If anything, it makes for a nice change of pace to slip into some casual indieware at a time when videogame blockbusters aren’t blinding me with all their many polygons and loud bangs and flashes. Quite the opposite to all this, Orczz is a fairly unassuming affair. There is very little fanfare when diving into this cute, if simplistic, tower defence game.
The theme is unabashed comic fantasy. You lead the knightly good guys on an eastern island - all swords and castles - in defence against the Orcs (or Orczz?) across the channel to the west who have decided it’s about time they attack the purer race, not to gain access to your swords and castles, but, indeed, to pilfer your mead. Why are they after your mead? I don’t know, I haven’t picked that up, but I can totally accept it’s the kind of shitty thing that Orcs would do.
Fair enough. So far, so tongue in cheek.
Orczz is accessible enough for those familiar with this style of game. It’s tidily presented. You buy your units prior to each progressively tricky battle. In combat you slap them down feverishly on the copy/paste battlegrounds in an attempt to keep the evil green hordes at bay (entering from the right of the screen). And there are some basic mini-games to break up the pace.
But what instantly sticks out like a gnarled green Orc thumb is the sight of these character sprites in motion. It doesn’t add up to the cartoon flair of the art design. Battle animations are so awkward as to be obstructive of the player’s perception of the action; each time one of your archer’s arrows hits home, there’s no physical reflex from the enemy, no loss of limb, just an ungainly clip-art sprite to depict contact. Indeed, the only indication of how much damage you’re actually inflicting on a foe is the slight shade of red they turn just before their death slump is sketchily depicted and a single coin of reward floats up from their body for you to harvest. It’s not the end of the world, it’s just... lacking in shine when the game seems to set itself up for some bonkers comic antics. Most importantly, it doesn’t make it easy to gauge the sway of the fight.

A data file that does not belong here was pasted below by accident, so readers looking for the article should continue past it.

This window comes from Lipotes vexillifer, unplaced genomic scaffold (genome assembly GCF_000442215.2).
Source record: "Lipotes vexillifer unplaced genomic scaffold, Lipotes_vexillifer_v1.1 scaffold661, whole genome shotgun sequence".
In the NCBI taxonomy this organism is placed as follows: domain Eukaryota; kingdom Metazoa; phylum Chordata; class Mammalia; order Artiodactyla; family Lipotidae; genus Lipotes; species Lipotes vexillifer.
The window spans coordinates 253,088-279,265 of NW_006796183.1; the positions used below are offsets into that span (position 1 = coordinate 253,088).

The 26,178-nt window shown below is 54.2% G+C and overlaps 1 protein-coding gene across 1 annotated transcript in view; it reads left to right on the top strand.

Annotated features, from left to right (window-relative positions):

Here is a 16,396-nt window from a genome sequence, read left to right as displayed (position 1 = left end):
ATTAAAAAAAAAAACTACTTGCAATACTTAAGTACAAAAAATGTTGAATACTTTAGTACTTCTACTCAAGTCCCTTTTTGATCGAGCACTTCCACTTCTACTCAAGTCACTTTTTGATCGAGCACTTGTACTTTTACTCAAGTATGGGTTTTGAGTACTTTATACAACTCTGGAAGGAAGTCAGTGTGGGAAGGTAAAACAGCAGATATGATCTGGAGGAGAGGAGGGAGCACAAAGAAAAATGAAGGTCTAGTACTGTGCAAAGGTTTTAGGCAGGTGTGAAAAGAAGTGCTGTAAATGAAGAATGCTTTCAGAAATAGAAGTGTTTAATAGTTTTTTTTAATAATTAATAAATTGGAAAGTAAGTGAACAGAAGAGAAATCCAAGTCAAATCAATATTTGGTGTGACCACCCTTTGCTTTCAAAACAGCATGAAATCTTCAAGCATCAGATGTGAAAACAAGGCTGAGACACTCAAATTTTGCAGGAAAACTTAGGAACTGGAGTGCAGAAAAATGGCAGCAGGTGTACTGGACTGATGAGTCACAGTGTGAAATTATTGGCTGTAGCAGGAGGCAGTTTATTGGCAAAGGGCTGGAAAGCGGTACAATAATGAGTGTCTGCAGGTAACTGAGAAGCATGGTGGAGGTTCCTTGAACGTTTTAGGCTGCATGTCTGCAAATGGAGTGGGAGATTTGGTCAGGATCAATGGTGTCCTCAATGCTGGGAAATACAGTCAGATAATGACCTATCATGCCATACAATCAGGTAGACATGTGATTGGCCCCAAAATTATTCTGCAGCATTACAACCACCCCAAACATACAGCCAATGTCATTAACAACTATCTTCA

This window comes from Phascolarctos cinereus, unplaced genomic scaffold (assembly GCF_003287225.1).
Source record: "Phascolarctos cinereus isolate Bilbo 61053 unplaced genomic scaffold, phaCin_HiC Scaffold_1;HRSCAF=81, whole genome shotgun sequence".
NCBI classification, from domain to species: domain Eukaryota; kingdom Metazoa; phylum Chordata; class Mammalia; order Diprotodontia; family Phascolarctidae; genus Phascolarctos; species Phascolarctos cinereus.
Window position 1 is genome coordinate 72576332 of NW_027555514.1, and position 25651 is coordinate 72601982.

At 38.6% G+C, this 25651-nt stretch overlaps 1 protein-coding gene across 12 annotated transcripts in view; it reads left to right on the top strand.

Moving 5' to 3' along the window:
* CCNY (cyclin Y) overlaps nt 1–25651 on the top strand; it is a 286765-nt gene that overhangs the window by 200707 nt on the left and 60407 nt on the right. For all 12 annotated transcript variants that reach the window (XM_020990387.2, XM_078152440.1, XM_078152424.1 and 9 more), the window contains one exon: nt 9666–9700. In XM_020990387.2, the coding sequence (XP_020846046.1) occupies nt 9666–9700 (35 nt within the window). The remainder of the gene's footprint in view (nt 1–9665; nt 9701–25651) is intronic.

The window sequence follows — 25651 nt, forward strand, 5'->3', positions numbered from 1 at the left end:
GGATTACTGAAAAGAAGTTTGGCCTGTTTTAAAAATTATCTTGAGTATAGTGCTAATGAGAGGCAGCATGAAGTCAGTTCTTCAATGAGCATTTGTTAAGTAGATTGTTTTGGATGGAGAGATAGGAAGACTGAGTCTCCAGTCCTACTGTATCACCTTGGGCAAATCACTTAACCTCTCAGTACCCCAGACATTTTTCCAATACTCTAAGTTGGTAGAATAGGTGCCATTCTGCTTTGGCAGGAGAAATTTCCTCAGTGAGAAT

The actual meat of Orczz is mildly enjoyable if overly tricky (seemingly whichever difficulty you play on). On two separate ‘casual’ playthroughs my cash reserves between battles fell so low that I was unable to purchase any units prior to the next encounter, thus ending my game. Even the supposedly free ones were off the menu due to some knuckle-chewing bug. It’s unforgivable. It also means that I still haven’t played the game through to completion.
When things do occasionally go your way there can be value in winning fights for the upgrades you’ll accrue, but there never seems to be any room for experimentation due to the constant pressure and rigidity of the game’s available actions. To explain, my biggest gripe, aside from the above mentioned game ender, is one that takes a lot of getting past.
You’ll often be rewarded with newer, better units when you win battles. That’s fun. You might imagine that this means you can drop an elite unit onto the battlefield to take care of a particularly nasty group of attackers whilst building up simpler, cheaper defences in other, less hectic spots. Right? Well, no. For some inexplicable reason, each time you drop any unit onto the battlefield you have to wait for all units to recharge from scratch before making another selection. Naturally the bigger, badder units take a long time to become available, but in practice not so much longer than their weaker counterparts to make it worth placing a cheap unit and sacrificing another twenty seconds without your strongest army asset.
The upshot of this is that all lesser units become redundant and your battle is only as good as your strongest fighter, not your finest strategic approach. When I twigged this fact my enjoyment of Orczz unfortunately took a decisive tumble. The entire game teetered off-balance, keeping it from being approachable in a playful and creative manner. It could be said on this understanding that the only input required of a player is to click the mouse wherever the meanest enemy soldiers are approaching from. The rest is down to luck.
It’s maddening, and a little depressing when you consider that this fumble could so easily be solved. It’s baffling, in fact, that another game - a spiritual predecessor if you will - has so many of this game’s traits, but doesn’t make the same design mistake.
If you were in front of me right now, you’d be subject to a lot of suggestive nudging and winking.
All right, you got me, we’ve an elephant in the room. Can you guess it? Are you blind? Take another look. It’s Plants vs. Zombies. There, I said it, and everyone else was thinking it but were too afraid to say anything, but it really can’t go unnoticed and I absolutely refuse to let it go unmentioned.
My thoughts for this game ultimately boil down to the following: Unless you’ve a particular aversion to simulated horticulture and/or the walking dead then I can’t honestly recommend that you play Orczz over that big eared, tusky bastard in the corner over there. In fact, even if you’ve already sampled Popcap’s finest hour, just boot it up again. And then, when you’ve had enough of it, perhaps turn to this game for a refreshing interlude before PvZ 2 inevitably sees the light of day in a year or so.